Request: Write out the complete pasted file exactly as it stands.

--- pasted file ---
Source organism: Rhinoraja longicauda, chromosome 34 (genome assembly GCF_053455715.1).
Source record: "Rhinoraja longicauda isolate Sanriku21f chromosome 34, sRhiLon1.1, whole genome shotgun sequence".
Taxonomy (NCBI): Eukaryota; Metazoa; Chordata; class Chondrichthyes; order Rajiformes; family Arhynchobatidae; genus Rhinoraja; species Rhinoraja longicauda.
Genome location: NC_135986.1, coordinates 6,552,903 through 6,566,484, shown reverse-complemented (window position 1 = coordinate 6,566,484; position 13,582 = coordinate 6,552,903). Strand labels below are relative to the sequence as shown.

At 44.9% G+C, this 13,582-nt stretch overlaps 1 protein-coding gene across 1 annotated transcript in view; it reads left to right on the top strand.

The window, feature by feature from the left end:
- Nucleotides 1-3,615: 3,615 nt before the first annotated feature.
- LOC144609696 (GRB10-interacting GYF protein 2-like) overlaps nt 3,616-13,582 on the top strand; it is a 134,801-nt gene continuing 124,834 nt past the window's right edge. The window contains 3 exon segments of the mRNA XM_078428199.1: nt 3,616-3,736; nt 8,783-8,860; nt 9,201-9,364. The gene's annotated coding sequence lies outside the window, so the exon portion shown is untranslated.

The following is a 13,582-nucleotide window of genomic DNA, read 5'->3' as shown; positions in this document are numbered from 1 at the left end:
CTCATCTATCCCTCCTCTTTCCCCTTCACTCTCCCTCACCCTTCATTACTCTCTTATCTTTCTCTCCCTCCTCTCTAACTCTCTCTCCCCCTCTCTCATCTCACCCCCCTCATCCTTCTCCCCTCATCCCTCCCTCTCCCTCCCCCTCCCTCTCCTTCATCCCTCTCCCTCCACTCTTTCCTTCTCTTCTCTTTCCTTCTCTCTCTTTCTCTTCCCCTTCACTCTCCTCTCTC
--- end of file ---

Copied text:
Source organism: Rhinoraja longicauda, chromosome 34 (genome assembly GCF_053455715.1).
Source record: "Rhinoraja longicauda isolate Sanriku21f chromosome 34, sRhiLon1.1, whole genome shotgun sequence".
Taxonomy (NCBI): Eukaryota; Metazoa; Chordata; class Chondrichthyes; order Rajiformes; family Arhynchobatidae; genus Rhinoraja; species Rhinoraja longicauda.
Genome location: NC_135986.1, coordinates 6,552,903 through 6,566,484, shown reverse-complemented (window position 1 = coordinate 6,566,484; position 13,582 = coordinate 6,552,903). Strand labels below are relative to the sequence as shown.

At 44.9% G+C, this 13,582-nt stretch overlaps 1 protein-coding gene across 1 annotated transcript in view; it reads left to right on the top strand.

The window, feature by feature from the left end:
- Nucleotides 1-3,615: 3,615 nt before the first annotated feature.
- LOC144609696 (GRB10-interacting GYF protein 2-like) overlaps nt 3,616-13,582 on the top strand; it is a 134,801-nt gene continuing 124,834 nt past the window's right edge. The window contains 3 exon segments of the mRNA XM_078428199.1: nt 3,616-3,736; nt 8,783-8,860; nt 9,201-9,364. The gene's annotated coding sequence lies outside the window, so the exon portion shown is untranslated.

The following is a 13,582-nucleotide window of genomic DNA, read 5'->3' as shown; positions in this document are numbered from 1 at the left end:
CTCATCTATCCCTCCTCTTTCCCCTTCACTCTCCCTCACCCTTCATTACTCTCTTATCTTTCTCTCCCTCCTCTCTAACTCTCTCTCCCCCTCTCTCATCTCACCCCCCTCATCCTTCTCCCCTCATCCCTCCCTCTCCCTCCCCCTCCCTCTCCTTCATCCCTCTCCCTCCACTCTTTCCTTCTCTTCTCTTTCCTTCTCTCTCTTTCTCTTCCCCTTCACTCTCCTCTCTC